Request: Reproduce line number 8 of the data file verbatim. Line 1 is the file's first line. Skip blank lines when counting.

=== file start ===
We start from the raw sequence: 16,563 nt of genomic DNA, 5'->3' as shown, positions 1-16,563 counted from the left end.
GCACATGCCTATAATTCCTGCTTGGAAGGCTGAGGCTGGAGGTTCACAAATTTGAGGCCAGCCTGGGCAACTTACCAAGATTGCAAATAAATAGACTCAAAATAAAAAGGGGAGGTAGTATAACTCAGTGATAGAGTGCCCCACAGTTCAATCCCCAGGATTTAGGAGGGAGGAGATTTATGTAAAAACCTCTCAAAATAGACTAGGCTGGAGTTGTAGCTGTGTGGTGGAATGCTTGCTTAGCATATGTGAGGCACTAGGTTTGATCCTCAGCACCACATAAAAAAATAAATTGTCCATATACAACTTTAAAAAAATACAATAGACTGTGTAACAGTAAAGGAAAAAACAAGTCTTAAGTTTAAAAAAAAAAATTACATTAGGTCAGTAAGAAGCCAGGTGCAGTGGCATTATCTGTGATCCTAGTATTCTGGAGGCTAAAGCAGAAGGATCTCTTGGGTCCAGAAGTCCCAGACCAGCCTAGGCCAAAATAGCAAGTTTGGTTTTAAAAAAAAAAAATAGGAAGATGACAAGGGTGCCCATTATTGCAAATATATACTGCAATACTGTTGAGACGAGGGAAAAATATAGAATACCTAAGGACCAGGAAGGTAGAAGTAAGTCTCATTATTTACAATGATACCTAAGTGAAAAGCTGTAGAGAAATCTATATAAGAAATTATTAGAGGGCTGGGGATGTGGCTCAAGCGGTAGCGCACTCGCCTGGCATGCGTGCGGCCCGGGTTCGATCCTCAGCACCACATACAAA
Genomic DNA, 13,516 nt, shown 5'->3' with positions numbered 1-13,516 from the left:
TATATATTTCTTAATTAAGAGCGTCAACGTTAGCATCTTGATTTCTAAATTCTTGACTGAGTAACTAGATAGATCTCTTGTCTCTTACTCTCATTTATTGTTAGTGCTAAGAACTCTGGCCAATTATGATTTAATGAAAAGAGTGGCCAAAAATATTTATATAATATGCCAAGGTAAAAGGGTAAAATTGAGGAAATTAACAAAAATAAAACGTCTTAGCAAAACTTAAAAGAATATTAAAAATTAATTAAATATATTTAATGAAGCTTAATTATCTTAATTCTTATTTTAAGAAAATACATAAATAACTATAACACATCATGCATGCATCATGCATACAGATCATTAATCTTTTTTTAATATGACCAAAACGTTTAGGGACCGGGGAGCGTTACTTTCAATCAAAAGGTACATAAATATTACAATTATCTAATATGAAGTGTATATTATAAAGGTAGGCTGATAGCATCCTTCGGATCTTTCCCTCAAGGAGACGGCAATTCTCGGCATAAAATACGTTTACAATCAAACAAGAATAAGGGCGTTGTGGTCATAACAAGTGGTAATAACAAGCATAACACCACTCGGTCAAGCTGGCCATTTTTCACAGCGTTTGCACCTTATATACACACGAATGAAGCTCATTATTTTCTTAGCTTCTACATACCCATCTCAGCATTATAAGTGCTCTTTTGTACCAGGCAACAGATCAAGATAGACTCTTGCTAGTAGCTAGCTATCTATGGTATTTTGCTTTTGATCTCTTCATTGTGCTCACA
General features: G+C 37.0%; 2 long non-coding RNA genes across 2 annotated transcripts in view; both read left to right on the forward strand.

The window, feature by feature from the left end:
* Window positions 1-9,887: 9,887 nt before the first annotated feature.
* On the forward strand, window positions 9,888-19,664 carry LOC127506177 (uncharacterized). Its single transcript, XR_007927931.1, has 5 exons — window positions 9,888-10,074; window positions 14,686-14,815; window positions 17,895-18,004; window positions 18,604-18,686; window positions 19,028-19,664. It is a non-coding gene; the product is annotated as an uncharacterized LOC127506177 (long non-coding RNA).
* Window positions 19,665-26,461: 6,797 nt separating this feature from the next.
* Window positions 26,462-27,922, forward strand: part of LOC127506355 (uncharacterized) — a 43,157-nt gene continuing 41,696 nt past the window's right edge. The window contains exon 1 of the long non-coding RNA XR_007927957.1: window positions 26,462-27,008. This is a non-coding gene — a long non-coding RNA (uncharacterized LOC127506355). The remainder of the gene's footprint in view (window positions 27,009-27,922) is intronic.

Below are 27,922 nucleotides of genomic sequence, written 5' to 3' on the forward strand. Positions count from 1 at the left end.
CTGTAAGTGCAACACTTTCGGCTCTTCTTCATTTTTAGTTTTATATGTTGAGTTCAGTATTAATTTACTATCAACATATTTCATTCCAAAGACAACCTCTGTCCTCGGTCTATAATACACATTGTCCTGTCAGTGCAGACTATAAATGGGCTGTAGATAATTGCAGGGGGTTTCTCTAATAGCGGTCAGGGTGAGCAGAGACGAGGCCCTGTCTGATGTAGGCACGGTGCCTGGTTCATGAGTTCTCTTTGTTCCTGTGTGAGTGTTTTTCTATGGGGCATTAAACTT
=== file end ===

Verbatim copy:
* On the forward strand, window positions 9,888-19,664 carry LOC127506177 (uncharacterized). Its single transcript, XR_007927931.1, has 5 exons — window positions 9,888-10,074; window positions 14,686-14,815; window positions 17,895-18,004; window positions 18,604-18,686; window positions 19,028-19,664. It is a non-coding gene; the product is annotated as an uncharacterized LOC127506177 (long non-coding RNA).